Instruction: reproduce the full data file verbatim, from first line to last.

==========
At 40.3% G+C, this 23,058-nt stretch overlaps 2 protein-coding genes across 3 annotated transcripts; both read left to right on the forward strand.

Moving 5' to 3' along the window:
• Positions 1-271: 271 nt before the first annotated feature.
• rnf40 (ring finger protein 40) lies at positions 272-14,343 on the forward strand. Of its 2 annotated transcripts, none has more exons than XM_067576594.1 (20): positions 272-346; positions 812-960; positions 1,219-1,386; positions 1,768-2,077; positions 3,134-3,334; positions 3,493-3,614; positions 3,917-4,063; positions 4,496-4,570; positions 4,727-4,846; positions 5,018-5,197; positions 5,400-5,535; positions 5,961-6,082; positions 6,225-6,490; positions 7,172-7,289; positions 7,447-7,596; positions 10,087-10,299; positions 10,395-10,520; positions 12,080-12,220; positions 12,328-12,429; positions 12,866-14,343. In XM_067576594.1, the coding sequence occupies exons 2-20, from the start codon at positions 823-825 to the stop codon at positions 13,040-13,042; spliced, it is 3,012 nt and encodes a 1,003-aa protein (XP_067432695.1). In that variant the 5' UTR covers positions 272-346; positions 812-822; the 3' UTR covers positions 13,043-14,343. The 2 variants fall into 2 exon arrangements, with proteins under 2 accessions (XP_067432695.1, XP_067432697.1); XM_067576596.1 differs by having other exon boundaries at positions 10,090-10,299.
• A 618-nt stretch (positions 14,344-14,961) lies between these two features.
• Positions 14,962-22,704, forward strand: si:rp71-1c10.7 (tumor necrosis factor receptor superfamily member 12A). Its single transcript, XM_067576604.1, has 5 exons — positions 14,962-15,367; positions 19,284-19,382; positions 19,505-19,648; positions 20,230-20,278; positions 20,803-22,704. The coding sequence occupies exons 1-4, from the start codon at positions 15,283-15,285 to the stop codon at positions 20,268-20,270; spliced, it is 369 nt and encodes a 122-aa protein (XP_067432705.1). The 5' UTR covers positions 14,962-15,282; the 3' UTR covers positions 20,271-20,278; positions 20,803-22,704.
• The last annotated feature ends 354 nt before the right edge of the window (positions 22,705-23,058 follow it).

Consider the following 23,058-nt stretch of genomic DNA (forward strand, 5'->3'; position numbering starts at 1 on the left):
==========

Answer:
At 40.3% G+C, this 23,058-nt stretch overlaps 2 protein-coding genes across 3 annotated transcripts; both read left to right on the forward strand.

Moving 5' to 3' along the window:
• Positions 1-271: 271 nt before the first annotated feature.
• rnf40 (ring finger protein 40) lies at positions 272-14,343 on the forward strand. Of its 2 annotated transcripts, none has more exons than XM_067576594.1 (20): positions 272-346; positions 812-960; positions 1,219-1,386; positions 1,768-2,077; positions 3,134-3,334; positions 3,493-3,614; positions 3,917-4,063; positions 4,496-4,570; positions 4,727-4,846; positions 5,018-5,197; positions 5,400-5,535; positions 5,961-6,082; positions 6,225-6,490; positions 7,172-7,289; positions 7,447-7,596; positions 10,087-10,299; positions 10,395-10,520; positions 12,080-12,220; positions 12,328-12,429; positions 12,866-14,343. In XM_067576594.1, the coding sequence occupies exons 2-20, from the start codon at positions 823-825 to the stop codon at positions 13,040-13,042; spliced, it is 3,012 nt and encodes a 1,003-aa protein (XP_067432695.1). In that variant the 5' UTR covers positions 272-346; positions 812-822; the 3' UTR covers positions 13,043-14,343. The 2 variants fall into 2 exon arrangements, with proteins under 2 accessions (XP_067432695.1, XP_067432697.1); XM_067576596.1 differs by having other exon boundaries at positions 10,090-10,299.
• A 618-nt stretch (positions 14,344-14,961) lies between these two features.
• Positions 14,962-22,704, forward strand: si:rp71-1c10.7 (tumor necrosis factor receptor superfamily member 12A). Its single transcript, XM_067576604.1, has 5 exons — positions 14,962-15,367; positions 19,284-19,382; positions 19,505-19,648; positions 20,230-20,278; positions 20,803-22,704. The coding sequence occupies exons 1-4, from the start codon at positions 15,283-15,285 to the stop codon at positions 20,268-20,270; spliced, it is 369 nt and encodes a 122-aa protein (XP_067432705.1). The 5' UTR covers positions 14,962-15,282; the 3' UTR covers positions 20,271-20,278; positions 20,803-22,704.
• The last annotated feature ends 354 nt before the right edge of the window (positions 22,705-23,058 follow it).

Consider the following 23,058-nt stretch of genomic DNA (forward strand, 5'->3'; position numbering starts at 1 on the left):